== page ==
The University of Missouri-Kansas City (UMKC) School of Dentistry includes assessment of radiographic interpretation in its comprehensive objective structured clinical examination (OSCE) … Senior dental students participate in the multistation OSCE in the summer semester between the third and fourth years. During the pilot, student performance on the radiology station of the OSCE resulted in a very small percent (2.9%) passing on first attempt, the lowest of all the OSCE stations.
That 97% of dental students failed the radiographic interpretation examination on the first attempt clearly demonstrated a lack of adequate training. A few years after the school revamped its approach to teaching X-ray interpretation, that number decreased to 73%.[v] Nevertheless, the results show that it is easy to err when diagnosing pathologies from two dimensional images. One might reasonably argue that seasoned clinicians would perform better; however, the real world poses a number of challenges that a student taking an examination would not face. A busy dentist under time pressures from staff and patients might spend significantly less time arriving at and documenting findings from a set of periapicals and bitewings. Dentists dealing with the stresses of daily practice might not feel they have time to study the entire field of view; the hazards of tunnel vision are well known. Others might arrive at the correct diagnosis but forget it before they have time to enter the chart notes.
Noise has been observed amongst dental experts as well as novices. In one study, clinical instructors at another US dental school were asked “to rate percent bone loss for indicated teeth while viewing digitized radiographic images by selecting one of the following categories: <15 percent, 15-30 percent, and >30 percent.”[vi] Answers were calibrated according to the American Dental Association (ADA) and American Academy of Periodontology (AAP)’s guidelines. When first exposed to the test images, “clinical instructors’ agreement with the correct choice was 64.5 percent.” This means that 35.5% of the time, the faculty’s instructors’ assessment was incorrect. The study noted “inaccuracies and inconsistencies of radiographic interpretation among clinical instructors” and concluded that further “training and calibrating [of] instructors are needed so that the accuracy and consistency of their ratings can be enhanced.”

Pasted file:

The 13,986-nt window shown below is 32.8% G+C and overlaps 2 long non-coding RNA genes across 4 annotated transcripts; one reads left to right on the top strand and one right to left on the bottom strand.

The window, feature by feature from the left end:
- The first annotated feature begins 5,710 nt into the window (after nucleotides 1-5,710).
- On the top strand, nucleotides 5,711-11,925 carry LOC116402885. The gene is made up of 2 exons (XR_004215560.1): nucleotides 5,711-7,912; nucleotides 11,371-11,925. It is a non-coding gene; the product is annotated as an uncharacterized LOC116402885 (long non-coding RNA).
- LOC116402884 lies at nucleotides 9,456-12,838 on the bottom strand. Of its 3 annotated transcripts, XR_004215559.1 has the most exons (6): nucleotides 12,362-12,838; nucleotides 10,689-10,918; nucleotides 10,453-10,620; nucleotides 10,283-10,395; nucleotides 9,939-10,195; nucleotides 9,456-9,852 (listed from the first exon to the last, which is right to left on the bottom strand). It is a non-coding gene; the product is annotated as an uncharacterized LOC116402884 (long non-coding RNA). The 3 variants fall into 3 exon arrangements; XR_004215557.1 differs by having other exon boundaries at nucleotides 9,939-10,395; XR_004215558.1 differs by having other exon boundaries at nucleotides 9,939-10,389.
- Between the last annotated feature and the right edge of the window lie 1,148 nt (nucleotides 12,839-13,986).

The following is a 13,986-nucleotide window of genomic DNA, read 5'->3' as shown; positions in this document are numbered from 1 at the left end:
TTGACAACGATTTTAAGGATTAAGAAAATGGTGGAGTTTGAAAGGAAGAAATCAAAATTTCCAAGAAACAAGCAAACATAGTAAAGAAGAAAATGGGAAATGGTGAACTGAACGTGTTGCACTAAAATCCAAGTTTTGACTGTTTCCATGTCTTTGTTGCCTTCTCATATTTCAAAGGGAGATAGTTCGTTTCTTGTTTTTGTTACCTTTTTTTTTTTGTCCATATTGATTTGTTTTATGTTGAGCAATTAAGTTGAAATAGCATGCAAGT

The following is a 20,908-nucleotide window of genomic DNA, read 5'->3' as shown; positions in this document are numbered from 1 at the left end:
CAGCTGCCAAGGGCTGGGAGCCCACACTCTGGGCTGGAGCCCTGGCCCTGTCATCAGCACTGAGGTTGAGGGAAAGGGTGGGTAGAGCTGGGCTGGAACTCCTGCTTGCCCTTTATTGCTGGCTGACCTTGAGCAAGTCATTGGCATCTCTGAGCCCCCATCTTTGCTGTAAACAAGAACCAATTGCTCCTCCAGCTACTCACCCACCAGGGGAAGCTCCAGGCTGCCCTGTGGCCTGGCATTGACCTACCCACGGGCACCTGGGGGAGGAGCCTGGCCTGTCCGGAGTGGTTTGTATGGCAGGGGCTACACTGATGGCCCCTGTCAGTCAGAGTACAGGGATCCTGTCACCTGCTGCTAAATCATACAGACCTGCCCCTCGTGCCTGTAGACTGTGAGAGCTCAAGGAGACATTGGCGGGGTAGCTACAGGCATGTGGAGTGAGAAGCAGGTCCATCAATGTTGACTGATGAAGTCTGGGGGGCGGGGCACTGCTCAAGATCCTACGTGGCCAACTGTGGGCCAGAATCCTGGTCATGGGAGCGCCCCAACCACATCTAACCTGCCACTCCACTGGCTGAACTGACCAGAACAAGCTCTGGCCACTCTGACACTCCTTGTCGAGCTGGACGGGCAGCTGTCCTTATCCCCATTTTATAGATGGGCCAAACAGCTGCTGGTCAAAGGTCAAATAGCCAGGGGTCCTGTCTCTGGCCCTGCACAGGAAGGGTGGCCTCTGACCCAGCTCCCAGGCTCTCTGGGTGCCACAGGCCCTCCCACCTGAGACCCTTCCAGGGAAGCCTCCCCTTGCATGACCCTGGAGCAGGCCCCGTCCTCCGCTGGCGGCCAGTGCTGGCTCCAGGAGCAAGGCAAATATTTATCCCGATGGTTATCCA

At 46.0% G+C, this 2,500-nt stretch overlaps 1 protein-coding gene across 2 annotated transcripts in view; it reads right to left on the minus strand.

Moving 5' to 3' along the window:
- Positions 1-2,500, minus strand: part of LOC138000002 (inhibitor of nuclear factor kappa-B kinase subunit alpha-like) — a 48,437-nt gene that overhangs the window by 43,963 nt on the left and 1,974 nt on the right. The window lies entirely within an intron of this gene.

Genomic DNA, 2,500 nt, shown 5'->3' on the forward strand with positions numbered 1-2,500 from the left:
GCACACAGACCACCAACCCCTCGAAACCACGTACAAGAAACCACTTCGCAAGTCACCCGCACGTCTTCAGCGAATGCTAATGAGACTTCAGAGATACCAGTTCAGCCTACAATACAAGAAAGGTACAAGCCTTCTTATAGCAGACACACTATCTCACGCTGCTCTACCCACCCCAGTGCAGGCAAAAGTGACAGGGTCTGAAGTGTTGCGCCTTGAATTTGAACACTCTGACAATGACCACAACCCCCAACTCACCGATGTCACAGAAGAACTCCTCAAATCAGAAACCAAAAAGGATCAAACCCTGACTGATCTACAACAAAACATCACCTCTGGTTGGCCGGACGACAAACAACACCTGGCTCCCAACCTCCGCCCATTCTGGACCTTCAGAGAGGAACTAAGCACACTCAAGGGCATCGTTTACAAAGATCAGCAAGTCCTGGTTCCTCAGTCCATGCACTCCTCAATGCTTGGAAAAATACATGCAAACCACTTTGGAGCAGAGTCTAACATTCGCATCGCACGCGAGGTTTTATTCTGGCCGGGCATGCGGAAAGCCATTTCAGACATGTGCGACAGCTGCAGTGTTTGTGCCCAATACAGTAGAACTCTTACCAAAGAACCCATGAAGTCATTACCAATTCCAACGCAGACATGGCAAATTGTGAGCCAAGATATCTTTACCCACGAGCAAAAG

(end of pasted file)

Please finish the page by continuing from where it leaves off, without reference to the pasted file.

Beyond inadequate training, other factors have been shown to contribute to error in the interpretation of dental radiography, including the ambient light (diagnoses were more accurate when the dentist studied the image in a dark room after giving their eyes time to adjust).[vii] Research has also established that the quality of radiographic images can vary from one imaging system to another, leading to an increased frequency in error, and that “projected anatomy contributes substantially to noise, especially when detecting low-contrast objects in the images.”[viii] In other disciplines, fatigue, hunger and even mood have all been observed to influence the quality of complex judgments.
Whatever the cause, we know that faulty evaluation of X-rays can lead to a variety of suboptimal outcomes such as misdiagnosis, missed and delayed diagnosis, over- or undertreatment, flawed evaluation of patients’ periodontal conditions over time and, ultimately, poor treatment outcomes, dissatisfied patients, and liability. The above, in turn, can negatively impact clinicians’ financial wellbeing, stress levels and career satisfaction. Although the exact rate of error (or noise) in real world dental practice is elusive, clinicians familiar with the research and who do not suffer from the Denning-Kruger effect ought to be motivated to reduce error in diagnosing oral pathologies from radiographic images.
Patient safety experts and practicing clinicians have proposed several ways to address noise in healthcare. Two of the studies mentioned above argue that rigorously applied and well-structured training programs are key to improving quality. Process improvements like the implementation of protocols and checklists have shown potential to decrease diagnostic errors. On an organizational level, patient centered cultures with a strong focus on patient safety are known, over time, to reduce adverse events and other patient safety incidents. Healthcare providers should never abandon incremental improvements; however, dental radiology is on the cusp of tremendous and rapid technological disruption.
The application of artificial intelligence (AI) programs in the medical profession have exploded in popularity over the past decade, and its applications in dentistry are developing at a breakneck speed. Until recently, the idea that a computer could search through a dental office’s entire database of X-rays, identify potential missed diagnoses and, with the click of a button, aid in the detection of a wide variety of oral pathologies seemed like fantasy. It’s already happening. In fact, multiple products have rushed to market and early adopters – general dentists and dental specialists in private practice – have incorporated AI solutions into daily routines. AI, deep learning algorithms, and computer-assisted diagnosis form part of the fabric of dentistry—and the sophistication of this technology is advancing hour by hour. The pace of change in this area can be summarized in five words: blink and you’ll miss it.